A series of categories exists so people know what kind of write-off a vehicle i

s.Black car with scratched panel Write-off categories

The UK's write-off categories are A, B, S and N.

(Before 2017 these were A, B, C and D, but were updated to the above by the ABI (Association of British Insurers) to reflect structural issues affecting safety rather than estimated repair costs.)

Category A Car (unchanged)

This denotes the most extreme level of damage a vehicle can sustain. The damage is so bad that the vehicle must never be used on the road again; it is beyond repair. Further, it is illegal to use parts from a Category A, even if they are otherwise deemed salvageable.


Category B Car (unchanged)

The body of a Category B must be sent for scrap and must never appear on the roads again. However, there may be other parts of the car that can be salvaged for other vehicles.

Category S Car (formerly Category C)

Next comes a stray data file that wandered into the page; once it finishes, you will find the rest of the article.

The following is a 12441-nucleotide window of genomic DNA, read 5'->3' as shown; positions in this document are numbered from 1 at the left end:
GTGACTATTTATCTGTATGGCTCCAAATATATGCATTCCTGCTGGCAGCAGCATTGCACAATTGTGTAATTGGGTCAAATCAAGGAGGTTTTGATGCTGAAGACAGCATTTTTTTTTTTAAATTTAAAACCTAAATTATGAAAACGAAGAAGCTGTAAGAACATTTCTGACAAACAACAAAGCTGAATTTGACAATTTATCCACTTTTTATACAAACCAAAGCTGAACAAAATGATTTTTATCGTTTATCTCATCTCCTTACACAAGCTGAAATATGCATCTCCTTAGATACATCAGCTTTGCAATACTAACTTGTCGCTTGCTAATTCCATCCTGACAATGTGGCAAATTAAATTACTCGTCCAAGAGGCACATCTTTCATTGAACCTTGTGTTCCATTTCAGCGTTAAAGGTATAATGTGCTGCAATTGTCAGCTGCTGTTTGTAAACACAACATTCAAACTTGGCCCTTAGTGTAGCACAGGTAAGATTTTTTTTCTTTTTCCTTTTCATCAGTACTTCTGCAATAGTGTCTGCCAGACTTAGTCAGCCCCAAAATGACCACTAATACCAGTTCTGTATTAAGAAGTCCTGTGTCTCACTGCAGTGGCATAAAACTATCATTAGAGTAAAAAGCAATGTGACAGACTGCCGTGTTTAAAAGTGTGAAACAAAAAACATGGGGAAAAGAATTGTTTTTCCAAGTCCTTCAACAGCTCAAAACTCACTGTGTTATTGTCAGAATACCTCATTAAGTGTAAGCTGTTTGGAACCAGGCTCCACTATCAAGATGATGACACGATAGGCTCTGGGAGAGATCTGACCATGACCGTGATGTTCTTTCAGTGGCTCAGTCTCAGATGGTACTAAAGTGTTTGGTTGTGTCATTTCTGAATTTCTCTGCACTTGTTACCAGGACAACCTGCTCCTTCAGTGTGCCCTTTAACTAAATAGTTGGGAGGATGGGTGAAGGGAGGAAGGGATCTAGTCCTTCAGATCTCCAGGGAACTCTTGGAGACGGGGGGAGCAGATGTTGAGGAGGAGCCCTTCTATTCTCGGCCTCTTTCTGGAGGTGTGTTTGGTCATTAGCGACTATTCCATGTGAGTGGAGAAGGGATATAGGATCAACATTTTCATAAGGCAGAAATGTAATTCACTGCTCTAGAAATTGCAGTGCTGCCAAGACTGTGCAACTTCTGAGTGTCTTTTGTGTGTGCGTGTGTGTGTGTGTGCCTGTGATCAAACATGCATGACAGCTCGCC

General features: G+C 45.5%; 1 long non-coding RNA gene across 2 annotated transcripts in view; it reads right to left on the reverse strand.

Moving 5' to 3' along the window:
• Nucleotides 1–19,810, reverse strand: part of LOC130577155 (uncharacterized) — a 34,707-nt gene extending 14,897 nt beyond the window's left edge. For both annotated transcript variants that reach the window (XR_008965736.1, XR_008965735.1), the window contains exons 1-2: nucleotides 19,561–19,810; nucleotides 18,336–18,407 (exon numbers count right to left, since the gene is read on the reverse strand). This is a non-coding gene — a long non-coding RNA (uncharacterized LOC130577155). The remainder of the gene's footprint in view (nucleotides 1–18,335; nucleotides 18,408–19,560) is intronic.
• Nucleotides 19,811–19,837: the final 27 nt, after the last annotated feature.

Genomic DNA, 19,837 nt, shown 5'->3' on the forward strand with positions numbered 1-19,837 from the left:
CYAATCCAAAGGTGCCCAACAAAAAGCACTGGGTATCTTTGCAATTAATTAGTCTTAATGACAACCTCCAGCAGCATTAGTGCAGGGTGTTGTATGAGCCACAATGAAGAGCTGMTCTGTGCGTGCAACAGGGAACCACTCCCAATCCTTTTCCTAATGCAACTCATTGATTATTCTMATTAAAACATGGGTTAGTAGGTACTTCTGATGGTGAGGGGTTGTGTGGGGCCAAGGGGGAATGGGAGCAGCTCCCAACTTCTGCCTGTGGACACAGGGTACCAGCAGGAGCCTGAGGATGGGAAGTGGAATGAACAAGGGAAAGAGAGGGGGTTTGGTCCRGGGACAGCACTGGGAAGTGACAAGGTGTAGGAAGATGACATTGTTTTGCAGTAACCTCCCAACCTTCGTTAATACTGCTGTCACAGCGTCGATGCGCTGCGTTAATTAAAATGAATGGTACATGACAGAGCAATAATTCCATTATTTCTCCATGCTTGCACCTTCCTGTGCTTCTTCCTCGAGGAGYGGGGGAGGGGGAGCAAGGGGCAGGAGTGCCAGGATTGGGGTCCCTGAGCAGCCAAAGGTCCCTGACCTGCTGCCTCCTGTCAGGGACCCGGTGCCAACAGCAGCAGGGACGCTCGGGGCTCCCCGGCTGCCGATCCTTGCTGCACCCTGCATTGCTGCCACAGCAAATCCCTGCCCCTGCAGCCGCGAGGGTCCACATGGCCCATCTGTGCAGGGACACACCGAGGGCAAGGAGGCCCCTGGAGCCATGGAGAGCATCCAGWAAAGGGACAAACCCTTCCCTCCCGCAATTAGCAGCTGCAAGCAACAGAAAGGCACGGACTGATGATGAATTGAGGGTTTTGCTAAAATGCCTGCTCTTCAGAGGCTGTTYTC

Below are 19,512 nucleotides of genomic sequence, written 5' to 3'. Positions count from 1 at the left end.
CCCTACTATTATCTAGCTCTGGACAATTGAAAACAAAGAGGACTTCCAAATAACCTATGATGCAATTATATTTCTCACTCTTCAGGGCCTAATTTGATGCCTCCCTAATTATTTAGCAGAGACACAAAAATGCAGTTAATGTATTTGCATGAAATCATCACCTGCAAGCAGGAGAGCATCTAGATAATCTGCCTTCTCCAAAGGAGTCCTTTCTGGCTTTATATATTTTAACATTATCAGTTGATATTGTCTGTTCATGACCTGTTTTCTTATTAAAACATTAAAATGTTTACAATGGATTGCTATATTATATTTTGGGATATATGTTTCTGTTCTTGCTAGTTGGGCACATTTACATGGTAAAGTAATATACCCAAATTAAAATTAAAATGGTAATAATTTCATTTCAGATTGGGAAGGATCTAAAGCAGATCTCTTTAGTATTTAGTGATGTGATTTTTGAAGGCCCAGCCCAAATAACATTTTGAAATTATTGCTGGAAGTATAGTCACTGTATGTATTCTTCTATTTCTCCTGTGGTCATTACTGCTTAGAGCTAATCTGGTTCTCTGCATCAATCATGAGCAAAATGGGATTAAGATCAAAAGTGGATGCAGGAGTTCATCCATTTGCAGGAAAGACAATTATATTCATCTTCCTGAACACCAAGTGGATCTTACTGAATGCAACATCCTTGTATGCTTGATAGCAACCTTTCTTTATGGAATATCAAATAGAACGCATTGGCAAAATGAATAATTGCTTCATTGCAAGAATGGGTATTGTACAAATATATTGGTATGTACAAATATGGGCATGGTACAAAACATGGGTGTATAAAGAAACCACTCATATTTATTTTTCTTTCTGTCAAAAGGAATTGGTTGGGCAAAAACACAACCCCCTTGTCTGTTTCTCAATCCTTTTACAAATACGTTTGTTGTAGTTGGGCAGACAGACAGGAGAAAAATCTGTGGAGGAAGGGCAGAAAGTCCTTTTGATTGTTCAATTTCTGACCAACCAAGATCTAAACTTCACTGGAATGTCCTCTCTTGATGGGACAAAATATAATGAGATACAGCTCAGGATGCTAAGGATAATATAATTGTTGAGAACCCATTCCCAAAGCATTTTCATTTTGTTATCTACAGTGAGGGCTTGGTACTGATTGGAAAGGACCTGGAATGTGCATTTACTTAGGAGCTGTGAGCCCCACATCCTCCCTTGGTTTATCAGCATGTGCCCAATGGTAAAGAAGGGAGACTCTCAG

Here, 'S' stands for structural damage - which might relate to crumple zone or chassis damage. A Category S needs to be repaired by a trained professional, and won’t be considered safe for road use until it has been.

Category N Car (formerly Category D)

A Category N write-off relates to non-structural damage - such as cosmetic or electrical that is not economical to repair. Be aware that damage to steering or brakes may be considered non-structural, but they are still critical safety devices without which the vehicle is not road-safe.

How is a write-off calculation arrived at?

The insurer may offer a settlement based on what the written-off vehicle is worth, minus any excess payment.